Tuesday begins an historic two days at the U.S. Supreme Court, as the justices take up the constitutionality of same-sex marriage. Dozens have been lined up since last week, braving the snow and rain, for a chance to sit in that courtroom and witness history. Washington bureau reporter Michael Scotto filed the following report.
WASHINGTON -- Frank Colasonti and his partner Jim traveled from Michigan to Washington, D.C. to spend their 25th anniversary camping outside a rainy U.S. Supreme Court.
"We were hoping it'd be warm, with the cherry blossoms out, and it'd be nice and dry," Colasonti said.
They got in line at about five o'clock Monday morning and are keeping their fingers crossed that they score one of the roughly 50 public seats available inside the Supreme Court on Tuesday morning.
For a committed couple that has long dreamed of getting legally married, the historic cases before the court are emotional ones that they never thought they'd witness.
"Never imagined it. I figured I'd never see it in my lifetime," Colasonti said.
People from both sides of the issue began lining up and peacefully braving the elements late last week. For many, the trip was personal.
"In America, essentially I'm a second-class citizen and that's not OK," said a supporter of same-sex marriage.
For some, it was just a chance to make money by waiting in line for someone else.
It is not a surprise that the cases have attracted such attention and crowds. Both have the potential to fundamentally expand the rights of gay and lesbian couples.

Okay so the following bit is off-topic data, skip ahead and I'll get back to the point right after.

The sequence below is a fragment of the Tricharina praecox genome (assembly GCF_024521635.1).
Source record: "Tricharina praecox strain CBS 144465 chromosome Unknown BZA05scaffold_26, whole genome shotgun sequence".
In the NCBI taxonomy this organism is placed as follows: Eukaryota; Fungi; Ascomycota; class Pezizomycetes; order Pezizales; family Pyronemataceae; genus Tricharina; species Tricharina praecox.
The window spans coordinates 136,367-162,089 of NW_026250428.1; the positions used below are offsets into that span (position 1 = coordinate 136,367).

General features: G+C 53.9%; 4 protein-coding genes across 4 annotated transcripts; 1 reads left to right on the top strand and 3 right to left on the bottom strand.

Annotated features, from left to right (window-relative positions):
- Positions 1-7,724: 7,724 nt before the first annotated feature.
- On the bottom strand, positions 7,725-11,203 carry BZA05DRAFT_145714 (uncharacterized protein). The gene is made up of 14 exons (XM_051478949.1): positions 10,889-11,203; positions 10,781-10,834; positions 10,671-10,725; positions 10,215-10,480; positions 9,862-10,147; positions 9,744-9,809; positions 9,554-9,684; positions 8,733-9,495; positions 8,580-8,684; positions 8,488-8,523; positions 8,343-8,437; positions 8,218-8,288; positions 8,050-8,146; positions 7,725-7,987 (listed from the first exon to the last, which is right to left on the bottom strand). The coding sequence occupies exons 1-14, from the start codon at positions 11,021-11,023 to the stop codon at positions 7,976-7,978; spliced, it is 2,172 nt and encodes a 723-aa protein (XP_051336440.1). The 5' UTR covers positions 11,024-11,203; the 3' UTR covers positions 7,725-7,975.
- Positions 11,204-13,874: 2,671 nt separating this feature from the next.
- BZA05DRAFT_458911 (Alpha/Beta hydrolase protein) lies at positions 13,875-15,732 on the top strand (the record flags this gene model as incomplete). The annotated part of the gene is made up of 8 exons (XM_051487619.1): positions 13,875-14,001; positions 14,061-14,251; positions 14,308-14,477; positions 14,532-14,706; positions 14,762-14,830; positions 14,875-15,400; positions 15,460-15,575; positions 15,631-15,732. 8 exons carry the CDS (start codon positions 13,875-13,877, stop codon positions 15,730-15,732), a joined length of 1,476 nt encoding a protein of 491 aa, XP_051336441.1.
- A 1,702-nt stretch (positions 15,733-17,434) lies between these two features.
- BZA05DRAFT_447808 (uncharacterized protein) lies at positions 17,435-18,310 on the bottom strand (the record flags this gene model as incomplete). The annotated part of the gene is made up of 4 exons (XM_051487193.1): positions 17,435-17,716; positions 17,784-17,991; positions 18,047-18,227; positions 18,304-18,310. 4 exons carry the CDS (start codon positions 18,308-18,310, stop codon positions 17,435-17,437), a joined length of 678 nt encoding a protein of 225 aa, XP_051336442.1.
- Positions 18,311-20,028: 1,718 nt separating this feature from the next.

Same-sex marriage is currently legal in nine states, including New York, and the District of Columbia.
The first case deals with the constitutionality of California's gay marriage ban, known as Proposition 8.
The other, the Defense of Marriage Act, is a federal law that defines marriage as between a man and a woman.
The case against DOMA was brought by Edith "Edie" Windsor, an 83-year-old New Yorker who says she was hurt financially because the federal government did not recognize her marriage to Thea Spyer.
When Spyer died in 2009, Windsor was forced to pay more than $363,000 in federal estate taxes on property she inherited from her wife.
Windsor says it is something a surviving heterosexual spouse would not have to deal with.
Recent polls show a seismic shift in support of gay marriage, but some opponents believe the public opinion surveys are not telling the whole story.
"I think there are actually more of us out there than people think, but I think sometimes people get so afraid of hurting people's feelings or offending people that we don't come out and say it," said Nicole Hudgens, an opponent of same-sex marriage.
Colasanti, however, thinks the tide is changing, so much so that he hopes he can get married in any state when the justices issue their opinion later this year.
Meanwhile, NYC Pride announced Monday that Edith Windsor would also be one of three grand marshals leading the 44th annual NYC LGBT Pride March down Fifth Avenue on June 30.
The other two grand marshals will be entertainer Harry Belafonte, a long-time civil rights and universal equality advocate, and Earl Fowlke, the president of the Center for Black Equity.